Article Date: 12/1/2010

A Coffee Machine for $6,000?
instrumental strategies

A Coffee Machine for $6,000?

Yes, it's expensive. But some argue it's the best investment they can make.

Sheldon H. Kreda, O.D., F.A.A.O.

Would you pay $5,995 for a cappuccino machine? While it's a bit pricey for me, my friend Tony did. He loves showing it off too. You might think that's quite an extravagant purchase. I would disagree. I think he got more than his money's worth. Oh, I forgot to mention, Tony bought it for the restaurant he owns. Do you still think his purchase was over the top?

Buying vs. investing

Since he bought the cappuccino machine for his business, it's not really a purchase, it's an investment. Unfortunately, many of us look at our equipment investments as extravagant purchases, often deciding between putting money into a new instrument or a new car. A $60,000 automobile to you is a luxury, but an investment to a cab driver — it's his livelihood. The lesson: Look at equipment purchases from a different perspective.

Tony borrowed the money for his new machine. His monthly payment is $150 for four years. My friend serves about 250 patrons per week at his restaurant. He figures at least 10% will forgo their regular after-dinner cup of Joe and splurge on a cappuccino. That's 25 patrons at $3 more profit per cup. That adds up to $75 per week, or about $300 per month. How much did Tony pay for his cappuccino machine? And, consider that he's now able to deliver something his customers obviously want, so his new machine will encourage more frequent return visits to his establishment. Further, his patrons have another reason to recommend the restaurant to friends and family.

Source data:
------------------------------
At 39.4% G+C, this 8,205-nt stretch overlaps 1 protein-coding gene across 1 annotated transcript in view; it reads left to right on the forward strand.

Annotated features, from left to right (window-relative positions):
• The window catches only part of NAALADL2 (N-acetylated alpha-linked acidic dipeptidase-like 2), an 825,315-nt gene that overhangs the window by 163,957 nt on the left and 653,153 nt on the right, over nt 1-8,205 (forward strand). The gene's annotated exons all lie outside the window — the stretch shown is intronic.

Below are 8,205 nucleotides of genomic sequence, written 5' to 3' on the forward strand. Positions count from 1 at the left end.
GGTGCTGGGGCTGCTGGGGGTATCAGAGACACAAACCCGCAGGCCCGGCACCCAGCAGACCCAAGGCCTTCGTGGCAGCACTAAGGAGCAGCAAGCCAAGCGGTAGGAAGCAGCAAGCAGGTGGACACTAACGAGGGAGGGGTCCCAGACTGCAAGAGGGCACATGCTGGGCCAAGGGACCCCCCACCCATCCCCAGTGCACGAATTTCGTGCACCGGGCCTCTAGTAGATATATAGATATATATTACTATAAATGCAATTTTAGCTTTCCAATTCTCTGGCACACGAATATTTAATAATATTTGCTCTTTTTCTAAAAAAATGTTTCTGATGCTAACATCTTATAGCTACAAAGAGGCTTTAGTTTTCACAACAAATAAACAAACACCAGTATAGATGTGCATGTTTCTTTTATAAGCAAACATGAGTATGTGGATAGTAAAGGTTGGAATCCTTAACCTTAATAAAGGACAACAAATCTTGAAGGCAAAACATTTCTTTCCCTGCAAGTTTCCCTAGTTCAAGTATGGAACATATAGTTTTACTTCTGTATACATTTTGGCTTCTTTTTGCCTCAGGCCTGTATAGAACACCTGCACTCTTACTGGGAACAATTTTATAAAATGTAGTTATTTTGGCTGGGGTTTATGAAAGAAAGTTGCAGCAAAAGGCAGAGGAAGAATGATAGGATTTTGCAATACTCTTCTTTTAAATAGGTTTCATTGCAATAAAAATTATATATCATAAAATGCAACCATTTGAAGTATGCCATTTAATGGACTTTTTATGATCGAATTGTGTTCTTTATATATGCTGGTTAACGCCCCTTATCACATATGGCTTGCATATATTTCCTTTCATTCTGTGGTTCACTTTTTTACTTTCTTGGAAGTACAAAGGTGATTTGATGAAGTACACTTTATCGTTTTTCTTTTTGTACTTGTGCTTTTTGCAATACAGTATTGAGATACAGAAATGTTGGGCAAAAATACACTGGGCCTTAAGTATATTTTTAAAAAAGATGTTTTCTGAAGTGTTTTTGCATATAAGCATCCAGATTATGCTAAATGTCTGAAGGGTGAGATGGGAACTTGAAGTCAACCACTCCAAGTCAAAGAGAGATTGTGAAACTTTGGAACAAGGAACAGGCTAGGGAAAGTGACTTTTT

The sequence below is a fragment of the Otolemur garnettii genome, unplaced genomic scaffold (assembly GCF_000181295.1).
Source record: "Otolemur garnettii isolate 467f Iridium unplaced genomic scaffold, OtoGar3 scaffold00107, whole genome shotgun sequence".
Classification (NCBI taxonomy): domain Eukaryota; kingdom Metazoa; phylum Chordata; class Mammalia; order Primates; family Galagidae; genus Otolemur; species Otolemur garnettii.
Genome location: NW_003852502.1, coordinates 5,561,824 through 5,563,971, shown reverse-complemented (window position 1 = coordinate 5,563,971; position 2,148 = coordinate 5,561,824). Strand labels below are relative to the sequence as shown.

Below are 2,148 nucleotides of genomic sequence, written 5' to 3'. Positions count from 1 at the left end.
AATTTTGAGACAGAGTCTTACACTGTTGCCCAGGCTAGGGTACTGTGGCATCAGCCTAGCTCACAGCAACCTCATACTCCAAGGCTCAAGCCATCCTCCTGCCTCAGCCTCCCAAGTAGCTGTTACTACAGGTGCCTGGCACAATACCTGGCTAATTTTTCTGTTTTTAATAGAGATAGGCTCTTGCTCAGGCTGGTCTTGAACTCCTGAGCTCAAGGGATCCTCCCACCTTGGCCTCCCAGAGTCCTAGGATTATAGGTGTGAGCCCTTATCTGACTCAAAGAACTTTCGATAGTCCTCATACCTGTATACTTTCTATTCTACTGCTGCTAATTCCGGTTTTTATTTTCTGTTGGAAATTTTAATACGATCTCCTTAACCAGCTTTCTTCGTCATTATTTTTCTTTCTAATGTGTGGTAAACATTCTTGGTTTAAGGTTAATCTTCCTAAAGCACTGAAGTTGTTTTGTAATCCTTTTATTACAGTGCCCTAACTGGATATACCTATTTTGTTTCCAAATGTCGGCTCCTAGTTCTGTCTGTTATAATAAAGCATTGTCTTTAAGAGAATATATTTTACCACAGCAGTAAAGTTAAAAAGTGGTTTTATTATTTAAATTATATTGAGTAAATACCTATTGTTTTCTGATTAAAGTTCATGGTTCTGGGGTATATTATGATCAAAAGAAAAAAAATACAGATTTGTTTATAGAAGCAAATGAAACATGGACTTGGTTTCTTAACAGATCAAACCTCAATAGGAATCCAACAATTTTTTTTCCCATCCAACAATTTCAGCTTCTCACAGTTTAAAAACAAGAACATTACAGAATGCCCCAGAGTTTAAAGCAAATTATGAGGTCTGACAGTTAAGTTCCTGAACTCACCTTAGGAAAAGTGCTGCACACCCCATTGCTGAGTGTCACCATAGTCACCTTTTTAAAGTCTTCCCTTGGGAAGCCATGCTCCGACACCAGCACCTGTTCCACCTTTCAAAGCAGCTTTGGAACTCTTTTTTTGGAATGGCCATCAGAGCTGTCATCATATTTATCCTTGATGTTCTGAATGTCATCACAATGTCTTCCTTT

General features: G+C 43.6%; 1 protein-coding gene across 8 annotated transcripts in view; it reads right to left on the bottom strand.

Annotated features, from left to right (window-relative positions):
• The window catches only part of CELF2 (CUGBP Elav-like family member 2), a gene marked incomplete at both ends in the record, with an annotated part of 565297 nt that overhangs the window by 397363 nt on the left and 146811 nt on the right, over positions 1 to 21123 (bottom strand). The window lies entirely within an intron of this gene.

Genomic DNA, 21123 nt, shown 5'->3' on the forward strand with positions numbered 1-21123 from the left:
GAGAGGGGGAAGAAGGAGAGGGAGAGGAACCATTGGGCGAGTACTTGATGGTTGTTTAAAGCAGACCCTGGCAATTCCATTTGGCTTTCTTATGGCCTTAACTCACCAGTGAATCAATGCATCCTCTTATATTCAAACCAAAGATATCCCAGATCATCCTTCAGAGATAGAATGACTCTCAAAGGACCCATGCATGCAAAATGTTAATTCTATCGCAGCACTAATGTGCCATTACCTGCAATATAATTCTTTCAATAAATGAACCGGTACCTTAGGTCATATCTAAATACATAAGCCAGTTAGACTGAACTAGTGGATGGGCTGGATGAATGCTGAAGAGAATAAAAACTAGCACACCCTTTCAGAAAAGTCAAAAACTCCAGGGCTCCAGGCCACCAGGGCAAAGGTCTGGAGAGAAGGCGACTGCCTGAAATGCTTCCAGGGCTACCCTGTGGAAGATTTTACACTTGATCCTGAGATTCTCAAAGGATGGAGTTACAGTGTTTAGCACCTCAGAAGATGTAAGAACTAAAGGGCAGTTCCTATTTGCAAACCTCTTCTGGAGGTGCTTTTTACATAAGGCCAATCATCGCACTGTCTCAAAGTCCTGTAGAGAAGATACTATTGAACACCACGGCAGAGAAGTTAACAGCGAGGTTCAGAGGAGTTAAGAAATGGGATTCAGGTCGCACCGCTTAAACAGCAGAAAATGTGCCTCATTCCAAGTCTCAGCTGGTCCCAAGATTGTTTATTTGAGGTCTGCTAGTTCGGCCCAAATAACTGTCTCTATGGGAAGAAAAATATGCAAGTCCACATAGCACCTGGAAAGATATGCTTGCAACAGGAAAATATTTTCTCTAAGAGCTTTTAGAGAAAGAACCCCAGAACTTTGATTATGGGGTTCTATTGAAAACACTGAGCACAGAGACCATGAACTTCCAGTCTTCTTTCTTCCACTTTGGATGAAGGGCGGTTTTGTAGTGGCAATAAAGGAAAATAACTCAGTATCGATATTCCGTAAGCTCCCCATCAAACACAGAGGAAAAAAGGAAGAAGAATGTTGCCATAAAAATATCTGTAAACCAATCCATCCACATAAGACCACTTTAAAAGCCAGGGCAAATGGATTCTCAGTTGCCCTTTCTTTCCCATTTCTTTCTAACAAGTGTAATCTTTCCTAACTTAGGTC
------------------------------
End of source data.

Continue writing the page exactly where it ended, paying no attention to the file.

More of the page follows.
Tony didn't buy a cappuccino machine, he bought another profit center.

From coffee to cameras

Recently, a doctor asked me whether he should buy a fundus camera in light of the fact they are “so expensive.” Unless he's buying it to take vacation photos, a few quick calculations may make this decision a no-brainer.

A new digital fundus camera costs roughly $500 per month for five years. Unlike Tony, many of our patrons don't have to pay out of pocket for this service. Others, however, are quite willing to pay. The question for this doctor isn't how much will this instrument cost? But, how many patients per day must use the instrument to break even?”

Conservatively, you will average $40 per patient use. Divide the monthly payment by the reimbursement (500/40=12.50) Therefore, you make money if you use the instrument only 13 times per month. Since there are 20 workdays in a month, use it only once a day, and you've made a very wise investment. In fact, this doctor should pay for expedited delivery because he's losing money every day he's without the instrument.

The numbers are manageable

Apply this logic to any business purchase. Simply break down the cost of the instrument into patients per day. This translates these often frightening figures into manageable statistics. Don't forget the intangibles. These are things, such as increased referrals by impressed patients, or the ability to perform new services.

With a little number crunching, you'll likely discover that a new instrument is not only quite affordable, but it will also help you to provide excellent care while increasing your practice revenue. OM


DR. KREDA PRACTICES IN A PRIMARY CARE SETTING IN LAUDERHILL, FLA. HE'S A FREQUENT LECTURER AND AUTHOR. YOU CAN E-MAIL HIM AT EYERX@COMCAST.NET, OR COMMENT ON THIS ARTICLE AT OPTOMETRICMANAGEMENT@GMAIL.COM.

Optometric Management, Issue: December 2010